Toronto Film Society presented Cast a Dark Shadow (1957) on Sunday, February 5, 1989 in a double bill with The Man I Married as part of the Season 41 Sunday Afternoon Film Buffs Series “B”, Programme 5.
Production Company: Frobisher (Eros). Producer: Daniel Angel. Director: Lewis Gilbert. Screenplay: John Cresswell, from the novel and play “Murder Mistaken” by Janet Green.
Cast: Dirk Bogarde (Edward Bare), Margaret Lockwood (Freda Jeffries), Kay Walsh (Charlotte Young), Kathleen Harrison (Emmie), Robert Flemyng (Philip Mortimer), Mona Washbourne (Monica Bare), Walter Hudd (Coroner), Philip Stainton (Charlie Mann), Myrtle Reed (Waitress), Lita Roza (Singer).
Young, designing and destructive male appears on the scene, takes up with rich and pitifully deluded older woman, then decides to get rid of her. Thus the plot, with variations, of such important Hollywood films as Night Must Fall, None But the Lonely Heart, Sudden Fear, Witness for the Prosecution. What these American films have further in common is that three of them are based on British novels or plays.
Cast a Dark Shadow is a very British film, both in the ensemble nature of its acting and in the elegance and style of the murderer himself–this, as the New York Times reviewer noted, was the “fine art of murder” as only the British could do it. And the epitome of that elegance and style, at the centre of the murderous scheme, is Dirk Bogarde, ably supported by one who in some of her pictures could more than match his villainy, Margaret Lockwood.
By the late 1950s, Bogarde had reached the first plateau of his long and distinguished career. In the 1960s he would play for the most part tortured but sympathetic roles, from the homosexual lawyer of Victim, the divided military officer of King and Country, and the lover-victims of Darling and Accident, to the apotheosis of such roles as Aschenbach in Visconti’s Dead in Venice. But in the 1950s he was largely to be seen in tortured criminal roles, of varying degrees of ingratiating sinuosity, viewed mostly without sympathy. He made his first mark as the juvenile delinquent who shoots an unarmed policeman in The Blue Lamp, a role he deepened in meaning but not in substance for Losey’s The Sleeping Tiger; and clearly with Losey he found his special elective affinity, making with him, later, some of his most important films. Cast a Dark Shadow belongs very much to the spirit of these films, as well as to her performance as Debedat in The Doctor’s Dilemma (1959), the consumptive artist who believes that society owes him much more than he owes it, or as the vicious Claggart-naval officer, with characteristic homosexual overtones, of Damn the Defiant (1963). In 1957, Bogarde was on the edge of these two phases of his career, and “Teddie Bare,” the name suggesting the pampered infantilism which so keynotes these early roles, is also a character grasped from inside, even though, as the New York Times complained, his motives for murder are not entirely clear.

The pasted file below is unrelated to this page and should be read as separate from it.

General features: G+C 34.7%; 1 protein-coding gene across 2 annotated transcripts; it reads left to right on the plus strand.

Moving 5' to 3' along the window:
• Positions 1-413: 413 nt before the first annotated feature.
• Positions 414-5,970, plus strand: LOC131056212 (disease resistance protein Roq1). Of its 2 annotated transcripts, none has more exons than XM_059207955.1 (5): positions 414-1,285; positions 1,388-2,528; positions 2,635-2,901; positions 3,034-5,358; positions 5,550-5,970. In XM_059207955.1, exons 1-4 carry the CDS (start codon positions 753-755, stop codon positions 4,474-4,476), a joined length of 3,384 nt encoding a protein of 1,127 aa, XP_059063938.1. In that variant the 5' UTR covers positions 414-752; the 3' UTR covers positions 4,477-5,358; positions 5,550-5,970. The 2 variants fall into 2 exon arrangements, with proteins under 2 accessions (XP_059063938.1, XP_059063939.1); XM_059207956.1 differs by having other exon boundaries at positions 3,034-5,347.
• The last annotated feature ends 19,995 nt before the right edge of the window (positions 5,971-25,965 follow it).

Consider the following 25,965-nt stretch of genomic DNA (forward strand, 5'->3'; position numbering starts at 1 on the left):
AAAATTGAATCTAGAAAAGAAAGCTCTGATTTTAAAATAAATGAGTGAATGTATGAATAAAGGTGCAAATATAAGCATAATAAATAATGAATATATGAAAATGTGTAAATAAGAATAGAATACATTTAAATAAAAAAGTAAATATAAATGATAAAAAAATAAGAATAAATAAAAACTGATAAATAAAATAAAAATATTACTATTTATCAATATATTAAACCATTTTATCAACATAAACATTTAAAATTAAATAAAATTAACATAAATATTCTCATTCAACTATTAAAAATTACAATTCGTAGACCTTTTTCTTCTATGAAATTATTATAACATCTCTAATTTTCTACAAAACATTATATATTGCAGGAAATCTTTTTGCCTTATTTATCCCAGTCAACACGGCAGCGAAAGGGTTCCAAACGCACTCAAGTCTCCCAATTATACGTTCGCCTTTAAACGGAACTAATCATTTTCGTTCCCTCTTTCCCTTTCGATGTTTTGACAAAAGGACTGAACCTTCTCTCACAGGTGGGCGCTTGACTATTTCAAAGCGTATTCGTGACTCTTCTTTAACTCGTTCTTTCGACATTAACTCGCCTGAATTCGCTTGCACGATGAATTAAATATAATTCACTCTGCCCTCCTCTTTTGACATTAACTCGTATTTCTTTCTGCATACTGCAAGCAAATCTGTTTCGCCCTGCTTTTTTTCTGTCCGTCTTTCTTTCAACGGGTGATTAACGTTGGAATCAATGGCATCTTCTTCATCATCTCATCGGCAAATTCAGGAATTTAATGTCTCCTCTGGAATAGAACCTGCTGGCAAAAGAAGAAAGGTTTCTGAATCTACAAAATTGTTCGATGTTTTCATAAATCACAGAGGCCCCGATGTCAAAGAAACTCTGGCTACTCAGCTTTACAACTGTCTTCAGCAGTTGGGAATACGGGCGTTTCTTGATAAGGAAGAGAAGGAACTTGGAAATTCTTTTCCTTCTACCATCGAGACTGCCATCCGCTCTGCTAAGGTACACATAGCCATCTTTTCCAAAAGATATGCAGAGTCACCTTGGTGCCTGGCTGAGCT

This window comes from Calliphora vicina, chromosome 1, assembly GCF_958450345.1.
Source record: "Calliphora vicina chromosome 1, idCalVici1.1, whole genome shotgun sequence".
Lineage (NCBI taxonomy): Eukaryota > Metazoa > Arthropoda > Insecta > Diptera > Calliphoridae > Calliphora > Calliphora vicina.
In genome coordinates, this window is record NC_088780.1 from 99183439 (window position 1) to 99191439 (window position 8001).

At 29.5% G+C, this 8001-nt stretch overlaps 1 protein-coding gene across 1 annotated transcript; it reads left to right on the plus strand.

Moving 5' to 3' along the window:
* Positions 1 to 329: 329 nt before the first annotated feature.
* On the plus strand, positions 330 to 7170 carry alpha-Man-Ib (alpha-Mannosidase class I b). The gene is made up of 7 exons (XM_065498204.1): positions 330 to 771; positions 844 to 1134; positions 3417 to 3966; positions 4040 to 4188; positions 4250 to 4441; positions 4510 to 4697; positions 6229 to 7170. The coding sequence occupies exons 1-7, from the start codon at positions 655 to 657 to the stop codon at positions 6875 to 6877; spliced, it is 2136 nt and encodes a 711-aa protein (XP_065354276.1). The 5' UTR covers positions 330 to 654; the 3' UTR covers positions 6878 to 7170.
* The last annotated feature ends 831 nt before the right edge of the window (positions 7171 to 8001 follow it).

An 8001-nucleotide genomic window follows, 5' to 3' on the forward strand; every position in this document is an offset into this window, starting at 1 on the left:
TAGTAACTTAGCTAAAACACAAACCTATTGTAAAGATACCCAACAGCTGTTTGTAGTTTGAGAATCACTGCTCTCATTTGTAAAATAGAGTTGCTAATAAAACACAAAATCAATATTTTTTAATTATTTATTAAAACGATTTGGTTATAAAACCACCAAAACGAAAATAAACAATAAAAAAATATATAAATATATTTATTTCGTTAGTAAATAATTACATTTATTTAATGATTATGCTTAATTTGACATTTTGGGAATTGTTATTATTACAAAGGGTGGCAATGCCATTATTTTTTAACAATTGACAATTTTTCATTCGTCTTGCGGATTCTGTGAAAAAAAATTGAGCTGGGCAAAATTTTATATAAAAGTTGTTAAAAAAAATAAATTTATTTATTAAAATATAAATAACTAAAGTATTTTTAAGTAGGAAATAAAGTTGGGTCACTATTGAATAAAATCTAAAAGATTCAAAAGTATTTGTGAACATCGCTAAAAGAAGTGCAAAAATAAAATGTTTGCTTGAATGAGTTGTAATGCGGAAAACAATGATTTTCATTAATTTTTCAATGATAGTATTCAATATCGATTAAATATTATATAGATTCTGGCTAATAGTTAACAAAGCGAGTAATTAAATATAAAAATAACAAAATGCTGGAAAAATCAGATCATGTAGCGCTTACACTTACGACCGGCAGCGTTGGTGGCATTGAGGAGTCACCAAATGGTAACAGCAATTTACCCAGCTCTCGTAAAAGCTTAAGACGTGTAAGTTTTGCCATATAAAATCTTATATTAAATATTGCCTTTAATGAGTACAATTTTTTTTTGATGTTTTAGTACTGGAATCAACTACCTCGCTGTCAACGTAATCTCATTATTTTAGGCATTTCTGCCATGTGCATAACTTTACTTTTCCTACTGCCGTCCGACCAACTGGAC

When Teddie takes a second wife (having murdered his first, Mona Washbourne, who suffers a like fate in the remake of Night Must Fall, in 1963), he meets his match, in margaret Lockwood, a, even the, major British actress of the 1940s, now reaching the end of her film career. She had played from the beginning (Lorna Doone, 1935) enterprising, irrepressible heroines, and later in such films as The Lady Vanishes and its unHitchcockian clone Night Train to Munich. But she became especially popular for the very wicked ladies she played in The Man in Grey and–The Wicked Lady. She shares Cast a Dark Shadow with Bogarde.
Rounding out the acting ensemble are Kay Walsh, a veteran of David Lean’s films in particular (and his erstwhile wife); the murder victim–Nancy–in his Oliver Twist, she is here the suspicious sister of the murdered wife; Kathleen Harrison is once again the housekeeper she so often played (again a Dickensian, she was Mrs. Sowerbery in Twist, and Scrooge’s housekeeper in 1951); and Robert Flemyng, as always the soul of British discretion, is a carefully attentive lawyer. It is this array of talent that carried this stylish thriller as far as i goes, for the director, Lewis Gilbert, is a filmmaker who made a number of estimable pictures, but who lacks a discernible style. He made several more or less unexportably patriotic films (Reach for the Sky, Carve Her name with Pride), and only one masterpiece, Alfie, which may, however, owe its status as such more to Michael Caine and the permissive spirit of the 60s. His auteur’s hand is difficult to detect here.
But in the matter of villainy, Cast a Dark Shadow gives us almost two for the price of one; a brassy young woman with a lot of villainy in her cinematic past, and the most brooding, dark-eyed villain of the British cinema.
Notes by Barrie Hayne